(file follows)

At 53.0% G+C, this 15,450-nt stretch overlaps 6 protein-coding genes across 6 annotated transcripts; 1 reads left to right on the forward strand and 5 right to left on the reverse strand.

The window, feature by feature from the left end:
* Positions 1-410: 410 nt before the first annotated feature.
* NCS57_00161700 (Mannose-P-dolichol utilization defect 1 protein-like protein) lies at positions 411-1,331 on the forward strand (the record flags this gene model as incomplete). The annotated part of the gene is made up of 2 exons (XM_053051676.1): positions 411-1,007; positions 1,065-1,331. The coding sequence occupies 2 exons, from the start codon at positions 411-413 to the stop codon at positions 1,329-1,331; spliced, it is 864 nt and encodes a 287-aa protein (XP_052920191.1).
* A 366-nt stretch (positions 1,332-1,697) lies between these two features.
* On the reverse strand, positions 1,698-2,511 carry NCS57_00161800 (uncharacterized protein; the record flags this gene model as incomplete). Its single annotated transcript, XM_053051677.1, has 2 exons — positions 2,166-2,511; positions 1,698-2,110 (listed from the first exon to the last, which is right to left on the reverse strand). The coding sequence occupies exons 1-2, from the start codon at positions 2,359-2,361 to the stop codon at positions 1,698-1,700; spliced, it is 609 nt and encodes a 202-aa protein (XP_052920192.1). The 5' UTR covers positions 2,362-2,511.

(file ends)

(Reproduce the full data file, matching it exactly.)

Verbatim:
At 53.0% G+C, this 15,450-nt stretch overlaps 6 protein-coding genes across 6 annotated transcripts; 1 reads left to right on the forward strand and 5 right to left on the reverse strand.

The window, feature by feature from the left end:
* Positions 1-410: 410 nt before the first annotated feature.
* NCS57_00161700 (Mannose-P-dolichol utilization defect 1 protein-like protein) lies at positions 411-1,331 on the forward strand (the record flags this gene model as incomplete). The annotated part of the gene is made up of 2 exons (XM_053051676.1): positions 411-1,007; positions 1,065-1,331. The coding sequence occupies 2 exons, from the start codon at positions 411-413 to the stop codon at positions 1,329-1,331; spliced, it is 864 nt and encodes a 287-aa protein (XP_052920191.1).
* A 366-nt stretch (positions 1,332-1,697) lies between these two features.
* On the reverse strand, positions 1,698-2,511 carry NCS57_00161800 (uncharacterized protein; the record flags this gene model as incomplete). Its single annotated transcript, XM_053051677.1, has 2 exons — positions 2,166-2,511; positions 1,698-2,110 (listed from the first exon to the last, which is right to left on the reverse strand). The coding sequence occupies exons 1-2, from the start codon at positions 2,359-2,361 to the stop codon at positions 1,698-1,700; spliced, it is 609 nt and encodes a 202-aa protein (XP_052920192.1). The 5' UTR covers positions 2,362-2,511.